I hope you get to love someone the way I got to give and receive love from my Ammammah. It is an amazing kind of love that has and will continue to transcend many spirit journeys. Thank you for witnessing this unique kind of love between two intertwined spirits
From Athisha, Puvaneswary’s third grandchild:
At 98 years old Ammamah was not short of stories or jokes and her dry sense of humour certainly did not deplete as the years went on. I was lucky enough to have Ammamah in my life for it all. The times I visited Ammammah, I knew what would be at the end of that visit – murungakai curry and payasum. Ammamah knew these were my favourite things and she would lovingly make these for me (who cares if she had other grandkids?) To this day, no one has made them better!
I could fill this page with stories of Ammamah, of her stories, of our stories but we wouldn’t have enough space nor time. One memory I still laugh at now however is when she first met my now husband Taj. As you can imagine, I was hesitant to introduce him to the family. A brown girl of Sri Lankan heritage, bringing home a black guy of Caribbean heritage, back then (14 years ago) it was still frowned upon. But I knew I had to introduce him to Ammamah. Why did I hesitate? I have no idea. She didn’t even bat an eyelid and by way of making light of the situation she lovingly and in the dry Sri-Lankan way only she could get away with, mistakenly called him Raj, not Taj –the laughs that came from all of us still reverberate around the house at Kirkley Road today. And from then this stuck – we laugh about it now, I, even call him Raj from time to time in homage to my forward thinking, accepting, barrel of laughs Ammamah.
Having recently become a mother myself, I understand that importance of family. I can’t wait for my daughter, Rio to forge the same relationship with my Ammah. And because of my Ammah, Ammamah was able to enjoy not only grandchildren, but also great-grandchildren and now two great, great grandchildren! I am grateful that I had 34 years with Ammamah and know that although at the end she wanted to leave us, she still battled on for as long as she did and never will I forget the strength that she exuded even at the end.
I would also like the express my gratitude for Master. He cared for, loved and treated Ammamah with the same respect and love we did. It was clear that his care for her transcended a carer/patient relationship and I know Ammamah cared for him deeply. For the last 8 years Master has been a constant for her and I truly believe without him, she would not have made her 98th birthday.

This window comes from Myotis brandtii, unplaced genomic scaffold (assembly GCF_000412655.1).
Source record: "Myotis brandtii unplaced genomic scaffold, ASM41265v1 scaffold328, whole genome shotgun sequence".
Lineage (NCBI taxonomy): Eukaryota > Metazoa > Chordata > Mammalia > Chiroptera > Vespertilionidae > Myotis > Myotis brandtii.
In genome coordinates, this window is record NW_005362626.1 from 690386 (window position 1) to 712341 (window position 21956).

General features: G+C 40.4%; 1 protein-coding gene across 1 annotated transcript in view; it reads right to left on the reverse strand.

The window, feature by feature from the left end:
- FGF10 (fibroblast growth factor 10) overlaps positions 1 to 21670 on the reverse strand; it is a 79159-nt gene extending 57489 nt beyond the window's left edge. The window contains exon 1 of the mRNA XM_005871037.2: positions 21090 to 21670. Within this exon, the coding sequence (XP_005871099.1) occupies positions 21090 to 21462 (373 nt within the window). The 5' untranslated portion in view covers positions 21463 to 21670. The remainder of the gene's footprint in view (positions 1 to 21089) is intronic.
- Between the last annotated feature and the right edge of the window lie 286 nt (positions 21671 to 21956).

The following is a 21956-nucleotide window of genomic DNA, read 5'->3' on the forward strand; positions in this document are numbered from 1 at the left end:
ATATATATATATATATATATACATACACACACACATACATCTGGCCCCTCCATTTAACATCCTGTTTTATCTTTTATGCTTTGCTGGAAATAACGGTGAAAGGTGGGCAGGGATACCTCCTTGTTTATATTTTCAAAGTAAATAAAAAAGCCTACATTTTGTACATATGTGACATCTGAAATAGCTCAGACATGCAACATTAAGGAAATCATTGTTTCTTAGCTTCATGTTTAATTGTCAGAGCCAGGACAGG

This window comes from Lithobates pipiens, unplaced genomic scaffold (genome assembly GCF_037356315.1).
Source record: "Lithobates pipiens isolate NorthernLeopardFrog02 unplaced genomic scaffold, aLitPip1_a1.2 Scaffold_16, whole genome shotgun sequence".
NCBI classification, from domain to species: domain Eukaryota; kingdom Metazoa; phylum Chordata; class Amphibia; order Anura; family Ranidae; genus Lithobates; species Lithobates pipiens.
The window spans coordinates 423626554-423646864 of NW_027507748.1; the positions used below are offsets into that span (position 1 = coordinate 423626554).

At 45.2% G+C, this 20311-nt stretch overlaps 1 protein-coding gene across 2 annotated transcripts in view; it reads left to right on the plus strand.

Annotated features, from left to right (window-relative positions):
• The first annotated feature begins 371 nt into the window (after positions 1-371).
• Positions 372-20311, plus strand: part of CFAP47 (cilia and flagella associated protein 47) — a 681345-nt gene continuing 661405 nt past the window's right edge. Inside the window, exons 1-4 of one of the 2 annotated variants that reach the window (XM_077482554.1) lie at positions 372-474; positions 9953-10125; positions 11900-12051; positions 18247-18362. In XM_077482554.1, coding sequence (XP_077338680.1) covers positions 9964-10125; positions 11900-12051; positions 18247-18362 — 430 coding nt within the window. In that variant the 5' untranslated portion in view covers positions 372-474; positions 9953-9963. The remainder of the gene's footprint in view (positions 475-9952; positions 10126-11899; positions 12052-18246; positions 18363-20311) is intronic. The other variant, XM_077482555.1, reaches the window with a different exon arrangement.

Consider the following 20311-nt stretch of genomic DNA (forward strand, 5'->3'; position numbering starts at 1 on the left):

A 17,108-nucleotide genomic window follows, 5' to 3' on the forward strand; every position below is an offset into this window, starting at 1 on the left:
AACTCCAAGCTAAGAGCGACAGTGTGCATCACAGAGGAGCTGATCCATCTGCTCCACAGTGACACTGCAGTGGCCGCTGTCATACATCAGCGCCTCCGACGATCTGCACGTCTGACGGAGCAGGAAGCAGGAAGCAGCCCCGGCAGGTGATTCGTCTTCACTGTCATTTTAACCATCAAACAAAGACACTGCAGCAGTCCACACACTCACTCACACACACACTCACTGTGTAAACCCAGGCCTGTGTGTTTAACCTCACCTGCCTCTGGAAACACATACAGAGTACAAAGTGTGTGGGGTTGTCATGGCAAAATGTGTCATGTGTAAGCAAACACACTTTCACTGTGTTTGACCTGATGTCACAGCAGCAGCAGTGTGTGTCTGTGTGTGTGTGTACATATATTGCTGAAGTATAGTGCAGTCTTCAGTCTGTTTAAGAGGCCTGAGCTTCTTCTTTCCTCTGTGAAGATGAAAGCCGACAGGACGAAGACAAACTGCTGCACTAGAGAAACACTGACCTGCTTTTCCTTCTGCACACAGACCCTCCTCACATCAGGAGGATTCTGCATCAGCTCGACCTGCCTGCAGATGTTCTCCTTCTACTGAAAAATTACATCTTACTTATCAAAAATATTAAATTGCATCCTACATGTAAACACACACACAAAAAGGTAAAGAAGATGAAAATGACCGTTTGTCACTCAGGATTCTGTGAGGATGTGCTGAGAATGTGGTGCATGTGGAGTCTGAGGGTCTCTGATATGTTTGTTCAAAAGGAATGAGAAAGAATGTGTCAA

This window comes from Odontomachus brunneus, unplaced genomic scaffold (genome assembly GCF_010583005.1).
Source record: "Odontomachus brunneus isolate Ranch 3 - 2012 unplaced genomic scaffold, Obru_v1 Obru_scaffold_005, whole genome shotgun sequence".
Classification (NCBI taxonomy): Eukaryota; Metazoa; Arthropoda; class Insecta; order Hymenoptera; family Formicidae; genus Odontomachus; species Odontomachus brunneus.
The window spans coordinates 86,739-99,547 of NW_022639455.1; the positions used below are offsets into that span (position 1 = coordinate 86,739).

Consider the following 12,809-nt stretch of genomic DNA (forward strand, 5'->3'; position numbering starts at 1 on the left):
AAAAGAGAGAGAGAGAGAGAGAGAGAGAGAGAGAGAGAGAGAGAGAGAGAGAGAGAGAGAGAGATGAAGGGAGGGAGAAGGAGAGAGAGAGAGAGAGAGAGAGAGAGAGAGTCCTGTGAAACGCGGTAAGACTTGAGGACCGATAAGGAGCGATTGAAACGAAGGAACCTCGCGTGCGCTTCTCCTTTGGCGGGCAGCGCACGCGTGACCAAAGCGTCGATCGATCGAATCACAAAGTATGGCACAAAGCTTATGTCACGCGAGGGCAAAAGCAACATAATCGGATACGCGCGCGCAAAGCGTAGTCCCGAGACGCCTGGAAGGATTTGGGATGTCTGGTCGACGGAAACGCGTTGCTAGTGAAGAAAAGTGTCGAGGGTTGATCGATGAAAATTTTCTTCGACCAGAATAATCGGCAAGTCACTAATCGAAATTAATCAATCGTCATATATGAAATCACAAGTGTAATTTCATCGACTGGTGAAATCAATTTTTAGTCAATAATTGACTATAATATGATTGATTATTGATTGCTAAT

My proudest memory of Ammamah will forever be her being one of the founding members of the South West London Welfare Tamil group – helping Tamil elders forge friendships and empowering them. As I said, my grandmother was forward thinking.
A message written by Rishan, Puvaneswary’s 4th grandchild and only grandson:
Ammamah was a very special woman and epitomised what it was to be a grandma. The love she gave was second to none. Her caring, loving, and generous nature touched the lives of many, especially me being her only grandson.
My fondest memories were of her going out her way to make sure I was well looked after and entertained when she used to take care of me during school holidays. She always had a few games to play and would happily sit and watch TV with me, even if it meant interrupting her Tamil soap operas. And although it might not look it, she saw to it I was well fed, constantly asking me if I wanted second helpings! There’s something incomparable about a grandmother’s cooking and her’s embodied this. It was one of many things to look forward to when visiting her.
Ammamah always had a smile on her face whenever we saw each other, and her caring and loving nature never ceased, even during her battle towards the end. I’m thankful she got the chance to meet my other half and her family, and it’s deeply regrettable she won’t be at our wedding, as it was something she looked forward to, and a part of my life I would’ve loved to share with her.
A grandma’s love is like no other and I’ll be forever grateful I was able to feel the love Ammamah gave me.
A selection of floral posies. Approximate sizes are:
A beautiful range of sympathy baskets. Approximate sizes include: